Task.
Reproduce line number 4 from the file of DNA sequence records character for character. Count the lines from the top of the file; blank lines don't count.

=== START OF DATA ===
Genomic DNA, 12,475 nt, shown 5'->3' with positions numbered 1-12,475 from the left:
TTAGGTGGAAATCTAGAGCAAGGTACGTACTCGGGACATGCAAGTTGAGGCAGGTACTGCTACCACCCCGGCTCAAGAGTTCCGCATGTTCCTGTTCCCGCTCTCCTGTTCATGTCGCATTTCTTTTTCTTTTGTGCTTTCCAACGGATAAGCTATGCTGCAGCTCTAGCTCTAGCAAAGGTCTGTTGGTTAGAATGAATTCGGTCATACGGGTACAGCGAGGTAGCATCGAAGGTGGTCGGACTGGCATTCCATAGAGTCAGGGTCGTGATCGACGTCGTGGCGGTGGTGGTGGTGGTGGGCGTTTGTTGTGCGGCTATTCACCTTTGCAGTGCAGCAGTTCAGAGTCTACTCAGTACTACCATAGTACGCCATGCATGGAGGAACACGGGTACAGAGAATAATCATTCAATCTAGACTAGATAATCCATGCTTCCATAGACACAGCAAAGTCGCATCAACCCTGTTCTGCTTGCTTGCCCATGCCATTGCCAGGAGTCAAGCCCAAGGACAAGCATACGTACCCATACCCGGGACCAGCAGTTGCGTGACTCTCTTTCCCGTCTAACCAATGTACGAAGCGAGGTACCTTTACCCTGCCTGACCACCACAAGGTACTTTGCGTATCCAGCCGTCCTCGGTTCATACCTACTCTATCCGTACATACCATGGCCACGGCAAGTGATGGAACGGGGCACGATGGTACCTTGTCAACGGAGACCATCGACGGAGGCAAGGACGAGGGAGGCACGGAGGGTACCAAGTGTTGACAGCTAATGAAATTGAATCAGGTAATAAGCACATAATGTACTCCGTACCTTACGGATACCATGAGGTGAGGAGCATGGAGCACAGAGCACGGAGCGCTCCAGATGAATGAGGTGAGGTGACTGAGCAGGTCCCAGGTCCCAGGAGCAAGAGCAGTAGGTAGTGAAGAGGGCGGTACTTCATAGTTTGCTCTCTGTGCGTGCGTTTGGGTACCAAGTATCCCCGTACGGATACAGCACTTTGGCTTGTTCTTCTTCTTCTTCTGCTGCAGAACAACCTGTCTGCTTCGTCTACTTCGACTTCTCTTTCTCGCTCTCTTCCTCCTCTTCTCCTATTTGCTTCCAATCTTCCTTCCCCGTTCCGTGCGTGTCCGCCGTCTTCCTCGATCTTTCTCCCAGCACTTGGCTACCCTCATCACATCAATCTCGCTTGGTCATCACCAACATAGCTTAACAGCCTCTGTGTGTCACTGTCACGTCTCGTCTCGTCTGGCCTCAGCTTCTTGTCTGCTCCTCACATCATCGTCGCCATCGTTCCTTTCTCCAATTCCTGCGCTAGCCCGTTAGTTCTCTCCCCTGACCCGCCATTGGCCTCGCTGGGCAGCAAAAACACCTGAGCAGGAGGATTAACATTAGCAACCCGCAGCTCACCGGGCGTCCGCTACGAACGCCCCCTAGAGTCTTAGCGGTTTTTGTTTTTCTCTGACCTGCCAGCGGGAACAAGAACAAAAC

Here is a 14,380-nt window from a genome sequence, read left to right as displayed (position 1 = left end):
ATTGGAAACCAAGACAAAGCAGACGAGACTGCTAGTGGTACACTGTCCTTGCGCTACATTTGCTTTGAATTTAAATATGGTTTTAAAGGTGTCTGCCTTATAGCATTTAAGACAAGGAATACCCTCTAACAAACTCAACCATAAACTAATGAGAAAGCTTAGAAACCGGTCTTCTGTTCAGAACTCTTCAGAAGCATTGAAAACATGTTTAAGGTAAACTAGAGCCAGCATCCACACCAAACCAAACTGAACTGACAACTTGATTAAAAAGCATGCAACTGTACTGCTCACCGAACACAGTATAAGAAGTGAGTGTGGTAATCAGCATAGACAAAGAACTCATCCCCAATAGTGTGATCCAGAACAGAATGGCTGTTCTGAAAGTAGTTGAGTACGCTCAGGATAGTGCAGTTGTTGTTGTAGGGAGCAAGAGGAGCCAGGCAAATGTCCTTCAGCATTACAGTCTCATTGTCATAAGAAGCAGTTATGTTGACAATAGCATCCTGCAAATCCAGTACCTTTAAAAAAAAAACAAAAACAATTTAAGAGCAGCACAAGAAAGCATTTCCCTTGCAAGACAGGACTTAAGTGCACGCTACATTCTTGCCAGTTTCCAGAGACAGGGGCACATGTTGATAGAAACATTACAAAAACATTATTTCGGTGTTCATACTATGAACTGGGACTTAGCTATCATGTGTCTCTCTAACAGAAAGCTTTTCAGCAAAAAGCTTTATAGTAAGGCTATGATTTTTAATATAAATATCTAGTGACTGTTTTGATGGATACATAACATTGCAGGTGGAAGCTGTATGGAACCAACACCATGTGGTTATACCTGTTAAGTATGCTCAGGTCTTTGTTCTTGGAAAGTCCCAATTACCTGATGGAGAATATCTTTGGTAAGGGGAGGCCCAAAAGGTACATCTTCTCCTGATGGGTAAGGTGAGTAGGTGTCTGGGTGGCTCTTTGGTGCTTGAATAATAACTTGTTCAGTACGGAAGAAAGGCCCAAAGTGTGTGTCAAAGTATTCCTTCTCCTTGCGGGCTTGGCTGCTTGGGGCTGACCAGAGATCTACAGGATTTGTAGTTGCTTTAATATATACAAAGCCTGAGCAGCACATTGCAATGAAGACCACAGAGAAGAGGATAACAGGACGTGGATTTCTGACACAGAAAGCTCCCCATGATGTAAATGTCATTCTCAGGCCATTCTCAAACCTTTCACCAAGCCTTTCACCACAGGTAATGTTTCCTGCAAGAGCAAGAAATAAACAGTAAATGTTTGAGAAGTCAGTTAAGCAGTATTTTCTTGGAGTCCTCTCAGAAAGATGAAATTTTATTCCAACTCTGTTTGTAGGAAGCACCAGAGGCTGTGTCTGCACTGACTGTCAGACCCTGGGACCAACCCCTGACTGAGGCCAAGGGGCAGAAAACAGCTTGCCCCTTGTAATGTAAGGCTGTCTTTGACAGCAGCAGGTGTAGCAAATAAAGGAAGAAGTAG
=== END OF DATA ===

ATTGGAAACCAAGACAAAGCAGACGAGACTGCTAGTGGTACACTGTCCTTGCGCTACATTTGCTTTGAATTTAAATATGGTTTTAAAGGTGTCTGCCTTATAGCATTTAAGACAAGGAATACCCTCTAACAAACTCAACCATAAACTAATGAGAAAGCTTAGAAACCGGTCTTCTGTTCAGAACTCTTCAGAAGCATTGAAAACATGTTTAAGGTAAACTAGAGCCAGCATCCACACCAAACCAAACTGAACTGACAACTTGATTAAAAAGCATGCAACTGTACTGCTCACCGAACACAGTATAAGAAGTGAGTGTGGTAATCAGCATAGACAAAGAACTCATCCCCAATAGTGTGATCCAGAACAGAATGGCTGTTCTGAAAGTAGTTGAGTACGCTCAGGATAGTGCAGTTGTTGTTGTAGGGAGCAAGAGGAGCCAGGCAAATGTCCTTCAGCATTACAGTCTCATTGTCATAAGAAGCAGTTATGTTGACAATAGCATCCTGCAAATCCAGTACCTTTAAAAAAAAAACAAAAACAATTTAAGAGCAGCACAAGAAAGCATTTCCCTTGCAAGACAGGACTTAAGTGCACGCTACATTCTTGCCAGTTTCCAGAGACAGGGGCACATGTTGATAGAAACATTACAAAAACATTATTTCGGTGTTCATACTATGAACTGGGACTTAGCTATCATGTGTCTCTCTAACAGAAAGCTTTTCAGCAAAAAGCTTTATAGTAAGGCTATGATTTTTAATATAAATATCTAGTGACTGTTTTGATGGATACATAACATTGCAGGTGGAAGCTGTATGGAACCAACACCATGTGGTTATACCTGTTAAGTATGCTCAGGTCTTTGTTCTTGGAAAGTCCCAATTACCTGATGGAGAATATCTTTGGTAAGGGGAGGCCCAAAAGGTACATCTTCTCCTGATGGGTAAGGTGAGTAGGTGTCTGGGTGGCTCTTTGGTGCTTGAATAATAACTTGTTCAGTACGGAAGAAAGGCCCAAAGTGTGTGTCAAAGTATTCCTTCTCCTTGCGGGCTTGGCTGCTTGGGGCTGACCAGAGATCTACAGGATTTGTAGTTGCTTTAATATATACAAAGCCTGAGCAGCACATTGCAATGAAGACCACAGAGAAGAGGATAACAGGACGTGGATTTCTGACACAGAAAGCTCCCCATGATGTAAATGTCATTCTCAGGCCATTCTCAAACCTTTCACCAAGCCTTTCACCACAGGTAATGTTTCCTGCAAGAGCAAGAAATAAACAGTAAATGTTTGAGAAGTCAGTTAAGCAGTATTTTCTTGGAGTCCTCTCAGAAAGATGAAATTTTATTCCAACTCTGTTTGTAGGAAGCACCAGAGGCTGTGTCTGCACTGACTGTCAGACCCTGGGACCAACCCCTGACTGAGGCCAAGGGGCAGAAAACAGCTTGCCCCTTGTAATGTAAGGCTGTCTTTGACAGCAGCAGGTGTAGCAAATAAAGGAAGAAGTAG